The Search for Thor
By Randi Millman-Brown
Thor Jensen, 36, moves from Oslo to Hammerfest. He is promoted to bank manager, becomes engaged, and takes a one-month hiking trip through occupied Finnmark in 1941. By the end of the year, he is dead, leaving behind a mystery, a diary, and many questions. This column chronicles his great niece’s attempt to solve that mystery.
I’ve taken a little detour from my search for Thor’s banking scholarship in Hamburg (see last month), to revisit another one of the unsolved mysteries of Thor’s life.
We believe that Thor Einar Jensen, my great-uncle on my mother’s side, died on Oct. 6, 1941, at the age of 37 ½, of unknown causes in Hammerfest, Norway, where he was the bank manager for Norges Bank. I am still searching for official documentation of his cause of death but since I have been looking for the last two years, I am not hopeful at this point that I’ll find it. In Norway, archival documents will finally be available in 2021, 80 years after Thor’s death, which will hopefully provide information.
If you have been following my story, in April 2018, I published an article in this paper where I discussed some of the questions I had about his body being transported to Trondheim from Hammerfest.
During the past two years, I have written almost two dozen articles about my search for what happened to my great-uncle Thor Einar Jensen (1904-1941). He died in Hammerfest, the most northern town in Norway, under mysterious circumstances. It has been my quest over the last few years to find out the real manner of his death (family lore is that he committed suicide).
I traveled to Norway in 2017 and 2018 and conducted on-site research in Oslo at the National Archives and the Resistance Museum (Hjemmefrontmuseet). I also traveled to Hammerfest, Tromsø and Trondheim to search for records (in churches, archives, crematoriums, and museums).
In my last article (Nov. 27, 2019) I wrote about the confusion surrounding Thor’s cremation in Trondheim (supposedly Oct. 20, 1941) after his death in Hammerfest; did it occur? Did it not occur? What were the circumstances? What really happened to him? There appears to be little documentation, and I have had a difficult time finding any answers.
I have continued my search for any type of records and have been scouring the internet, as well as conducting research within the National Library database (www.nb.no/en/the-national-library-of-norway) and online tools through the national archives. The results so far? Not much. But a little. I believe the information is there somewhere and I just haven’t been able to access it (yet). There are missing records, difficulty in accessing information, and some items will not be available until 2021 (I have to wait until 70 years after Thor’s death).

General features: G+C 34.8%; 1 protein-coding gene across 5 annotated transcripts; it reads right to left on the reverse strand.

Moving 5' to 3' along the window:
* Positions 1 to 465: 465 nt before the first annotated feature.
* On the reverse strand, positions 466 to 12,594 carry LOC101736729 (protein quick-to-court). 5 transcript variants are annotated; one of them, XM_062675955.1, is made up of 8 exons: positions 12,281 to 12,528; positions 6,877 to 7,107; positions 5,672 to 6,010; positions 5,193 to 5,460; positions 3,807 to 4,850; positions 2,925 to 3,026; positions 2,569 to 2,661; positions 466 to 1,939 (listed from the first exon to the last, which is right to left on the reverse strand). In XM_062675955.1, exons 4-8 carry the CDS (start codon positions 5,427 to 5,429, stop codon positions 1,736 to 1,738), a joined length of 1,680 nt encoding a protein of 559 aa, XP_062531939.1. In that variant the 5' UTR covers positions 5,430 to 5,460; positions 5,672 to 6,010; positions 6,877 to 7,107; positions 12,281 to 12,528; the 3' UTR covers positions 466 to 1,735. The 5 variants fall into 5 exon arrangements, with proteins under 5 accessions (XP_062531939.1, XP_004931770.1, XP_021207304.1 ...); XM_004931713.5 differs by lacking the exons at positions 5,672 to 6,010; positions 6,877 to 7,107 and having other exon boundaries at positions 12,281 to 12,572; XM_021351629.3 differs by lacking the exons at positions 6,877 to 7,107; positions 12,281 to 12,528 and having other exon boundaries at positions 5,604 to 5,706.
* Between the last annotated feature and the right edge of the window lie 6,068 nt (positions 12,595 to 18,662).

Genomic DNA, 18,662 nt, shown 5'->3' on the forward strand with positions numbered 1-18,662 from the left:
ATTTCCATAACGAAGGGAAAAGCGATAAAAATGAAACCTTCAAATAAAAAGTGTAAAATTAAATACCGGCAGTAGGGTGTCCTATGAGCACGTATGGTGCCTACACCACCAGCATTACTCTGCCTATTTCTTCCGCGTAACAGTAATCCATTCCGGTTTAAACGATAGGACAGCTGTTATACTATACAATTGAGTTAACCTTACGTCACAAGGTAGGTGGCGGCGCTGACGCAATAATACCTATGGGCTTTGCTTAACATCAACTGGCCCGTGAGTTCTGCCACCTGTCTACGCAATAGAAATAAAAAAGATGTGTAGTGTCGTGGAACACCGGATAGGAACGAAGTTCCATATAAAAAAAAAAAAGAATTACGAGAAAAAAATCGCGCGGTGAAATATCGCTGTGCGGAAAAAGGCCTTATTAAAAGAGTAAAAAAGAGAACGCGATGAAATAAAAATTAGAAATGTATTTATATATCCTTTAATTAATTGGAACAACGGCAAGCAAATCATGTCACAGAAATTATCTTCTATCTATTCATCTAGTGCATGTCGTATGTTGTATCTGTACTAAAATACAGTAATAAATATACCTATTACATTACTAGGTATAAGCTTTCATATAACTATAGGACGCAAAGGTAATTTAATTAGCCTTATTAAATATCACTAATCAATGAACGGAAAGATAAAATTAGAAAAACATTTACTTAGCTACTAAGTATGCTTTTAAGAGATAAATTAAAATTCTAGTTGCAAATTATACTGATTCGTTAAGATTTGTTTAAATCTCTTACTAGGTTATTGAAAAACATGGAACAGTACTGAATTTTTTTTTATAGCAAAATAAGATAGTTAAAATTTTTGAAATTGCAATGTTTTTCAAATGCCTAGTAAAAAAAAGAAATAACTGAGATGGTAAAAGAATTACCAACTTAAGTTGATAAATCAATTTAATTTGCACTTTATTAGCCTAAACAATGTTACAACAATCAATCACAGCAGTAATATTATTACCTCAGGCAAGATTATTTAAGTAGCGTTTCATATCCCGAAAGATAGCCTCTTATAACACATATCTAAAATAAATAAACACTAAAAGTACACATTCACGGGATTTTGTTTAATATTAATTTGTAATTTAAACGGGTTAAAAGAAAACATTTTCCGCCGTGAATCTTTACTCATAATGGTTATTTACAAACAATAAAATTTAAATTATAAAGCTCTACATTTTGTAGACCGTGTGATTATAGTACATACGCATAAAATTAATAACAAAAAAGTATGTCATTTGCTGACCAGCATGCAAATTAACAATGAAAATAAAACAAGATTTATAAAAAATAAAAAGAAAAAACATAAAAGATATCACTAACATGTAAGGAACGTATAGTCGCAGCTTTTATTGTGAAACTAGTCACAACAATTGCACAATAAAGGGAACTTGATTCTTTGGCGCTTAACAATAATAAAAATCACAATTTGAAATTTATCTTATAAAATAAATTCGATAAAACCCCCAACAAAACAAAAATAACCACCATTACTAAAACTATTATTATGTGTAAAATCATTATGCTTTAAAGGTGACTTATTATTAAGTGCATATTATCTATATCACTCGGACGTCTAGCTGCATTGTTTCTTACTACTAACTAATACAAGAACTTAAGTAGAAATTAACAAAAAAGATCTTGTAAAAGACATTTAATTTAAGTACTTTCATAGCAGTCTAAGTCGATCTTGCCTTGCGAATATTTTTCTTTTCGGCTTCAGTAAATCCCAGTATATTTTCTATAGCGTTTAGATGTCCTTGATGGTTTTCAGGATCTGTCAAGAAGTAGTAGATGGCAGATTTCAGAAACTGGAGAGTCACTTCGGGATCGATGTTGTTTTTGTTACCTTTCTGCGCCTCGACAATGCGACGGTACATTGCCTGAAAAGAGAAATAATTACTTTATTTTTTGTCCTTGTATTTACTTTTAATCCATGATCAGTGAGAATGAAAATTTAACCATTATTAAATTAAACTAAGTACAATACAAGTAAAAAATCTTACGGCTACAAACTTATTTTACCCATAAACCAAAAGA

Recently, this marriage notice appeared in a search on the National Library site – this search result had not come up before. Thor died on Oct. 6, 1941, (supposedly) cremated Oct. 20, 1941, but on Nov. 3, 1941, the Lofotposten printed this notice of Thor and Ruth Haagensen’s upcoming marriage. This was almost a month after his death. Does it mean anything? Maybe, maybe not—but it is curious. I realize the dissemination of information wasn’t easy during the war but a month after his death may indicate someone was intent on spreading misinformation (his fiancée perhaps)? Neither of them lived in the Lofoten Islands either. Thor lived in Hammerfest, 400 miles to the north, and Ruth was from Alta, 300 miles to the northeast.
This summer I will be able to do additional primary research, as I will be heading to Norway in June. I am very fortunate to have received a three-week artist residency in southeast Norway. My residency will be at the Atelier Austmarka (www.atelier-austmarka.com) located approximately 75 miles northeast of Oslo (and only a 15-minute drive to Sweden). I will now have the time and space to concentrate on writing the novel while in Norway (well, at least try to write the bulk of it while IN Norway).
And just a fun side note: my son lives in Brooklyn, and when I visited a few weeks ago, he gave me this: Oslo Coffee Roasters THOR coffee from Brooklyn. (To recap: He lives in Brooklyn, I was born in Brooklyn, and am working on a novel about Thor who was from Oslo). I highly recommend the coffee for its flavor and aroma—in addition to its perfect name! Visit www.oslocoffee.com and check it out.
Randi Millman-Brown is an art historian, photographer, part-time amateur genealogist, and writer living in Ithaca, NY. She can be contacted at: firstname.lastname@example.org.
This article originally appeared in the March 20, 2020, issue of The Norwegian American. To subscribe, visit SUBSCRIBE or call us at (206) 784-4617.